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The ultimate beginner's guide to Ableton Live 11 Lite: recording audio clips

ableton live 11 lite
(Image credit: Ableton)

Ableton Live is a DAW that needs no introduction, and its combination of performance and production features mean it’s as popular with performers and DJs as it is with creators. 

Live 11 Lite is a cut-down version of Ableton Live, with all of the essential workflows, instruments and effects, but with limited track count, and for many years this has been bundled with apps and hardware products. This month, you can grab a free copy of Ableton Live 11 Lite with the latest issue of Computer Music Magazine.

To mark this momentous occasion and also to get you started using this fabulous software, we’ve put together a series of tutorials that run through everything you need to get acquainted with Ableton Live 11 Lite, so you can learn how to build a track from scratch.

Our tutorials are primarily for new users, but that said, we’ll also flag some of the new features you’ll find in Live 11 Lite, so even if you’ve used Live Lite before, there may be some things for you to learn here. 

Finally, although Live 11 Lite is awesome software, there are more fully featured versions of Ableton Live available on Ableton's website. So, let’s get creating in Live 11 Lite!


ableton live 11 lite

(Image credit: Ableton)

Step 1: Session View can also handle audio, and although you might not want to record a full vocal performance this way, it’s ideal for capturing smaller audio parts. Here we’re going to add two audio parts, a guitar riff and a shaker. Both parts will be mono, so to get started we select a single input (Input 1 for us) on the track. 

ableton live 11 lite

(Image credit: Ableton)

Step 2: With our source plugged in, we can activate the Auto Monitor option on the track. Select the Record button and get ready to record. We also want a count in, so head to the application top bar and next to the time signature choose the drop-down menu and select your required count in. We’ve chosen one bar.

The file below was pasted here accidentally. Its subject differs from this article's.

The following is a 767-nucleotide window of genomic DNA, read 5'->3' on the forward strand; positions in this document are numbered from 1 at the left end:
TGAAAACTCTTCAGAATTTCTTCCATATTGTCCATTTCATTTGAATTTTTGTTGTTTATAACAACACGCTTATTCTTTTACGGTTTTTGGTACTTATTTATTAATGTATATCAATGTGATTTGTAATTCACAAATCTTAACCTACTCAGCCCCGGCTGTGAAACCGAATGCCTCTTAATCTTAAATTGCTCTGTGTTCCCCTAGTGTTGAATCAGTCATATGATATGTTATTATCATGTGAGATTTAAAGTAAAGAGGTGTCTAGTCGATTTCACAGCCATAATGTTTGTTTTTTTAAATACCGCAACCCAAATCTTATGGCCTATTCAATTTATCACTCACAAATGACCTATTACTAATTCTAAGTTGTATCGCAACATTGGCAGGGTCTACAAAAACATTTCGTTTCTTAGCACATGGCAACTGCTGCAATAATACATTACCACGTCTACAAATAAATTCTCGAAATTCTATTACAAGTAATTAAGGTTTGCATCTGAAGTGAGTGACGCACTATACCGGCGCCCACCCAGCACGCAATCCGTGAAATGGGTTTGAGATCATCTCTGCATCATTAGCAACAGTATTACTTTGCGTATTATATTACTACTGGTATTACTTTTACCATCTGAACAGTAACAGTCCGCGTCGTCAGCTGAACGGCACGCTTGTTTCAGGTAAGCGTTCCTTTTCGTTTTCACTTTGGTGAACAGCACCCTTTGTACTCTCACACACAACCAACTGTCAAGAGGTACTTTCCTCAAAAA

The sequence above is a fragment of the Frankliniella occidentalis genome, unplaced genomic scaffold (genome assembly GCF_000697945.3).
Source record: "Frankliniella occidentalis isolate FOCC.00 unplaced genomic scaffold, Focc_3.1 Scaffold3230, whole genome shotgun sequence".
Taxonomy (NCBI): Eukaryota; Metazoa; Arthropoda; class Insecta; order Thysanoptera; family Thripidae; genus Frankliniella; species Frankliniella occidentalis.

ableton live 11 lite

(Image credit: Ableton)

Step 3: To start recording a new audio clip, simply click on the Record button in an empty clip slot. Once you’ve recorded your part, hit Stop on the main transport and you’ll see your audio in the Sample Editor at the bottom. 

ableton live 11 lite

(Image credit: Ableton)

Step 4: Although we’ve recorded a full 8-bar section, on listening back we’ve decided to loop just bars 3 and 4, so the first thing to do is set these loop points. As before, we can do this using the loop parameters, or simply by dragging in the markers in the Clip Display to create a loop brace. 

ableton live 11 lite

(Image credit: Ableton)

Step 5: Our 2-bar guitar riff sounds OK, but we can tighten the timing by shifting a few notes. This is incredibly easy in Live Lite and creating new ‘warp markers’ is as simple as double-clicking in the marker area above the waveform. You can see the orange warp markers and we’ve adjusted these to improve the timing.

ableton live 11 lite

(Image credit: Ableton)

Step 6: Importantly, Live Lite incorporates various different time-stretching algorithms. Using the warp markers to fix the timing of the guitar part makes use of this and it’s important you use the one that sounds best. You’ll find this to the left of the Sample Editor and we’ve opted for the Complex Pro setting.

ableton live 11 lite

(Image credit: Ableton)

Step 7: When we recorded our guitar riff, we actually did two different versions, one low octave and one high octave. We’re now going to edit the higher octave in the same way. Again, the timing has been adjusted using the warp markers and a suitable timestretch algorithm selected.  

ableton live 11 lite

(Image credit: Ableton)

Step 8: Now let’s record the shaker. Select the next audio track and assign the input. We have our mic connected to Input 2 so for us this is Input 2. As before, activate the Record Arm button at the bottom, select an empty clip and start recording by clicking on its Record button.

ableton live 11 lite

(Image credit: Ableton)

Step 9: Once again, we’ve chosen a couple of bars we like and set our loop points accordingly. The timing could be a bit better, but this time we’re going to use quantise to fix it. Select a 2-bar section and open the quantise dialogue as before. Here we’ve selected 1/16ths and only 80% to leave some feel.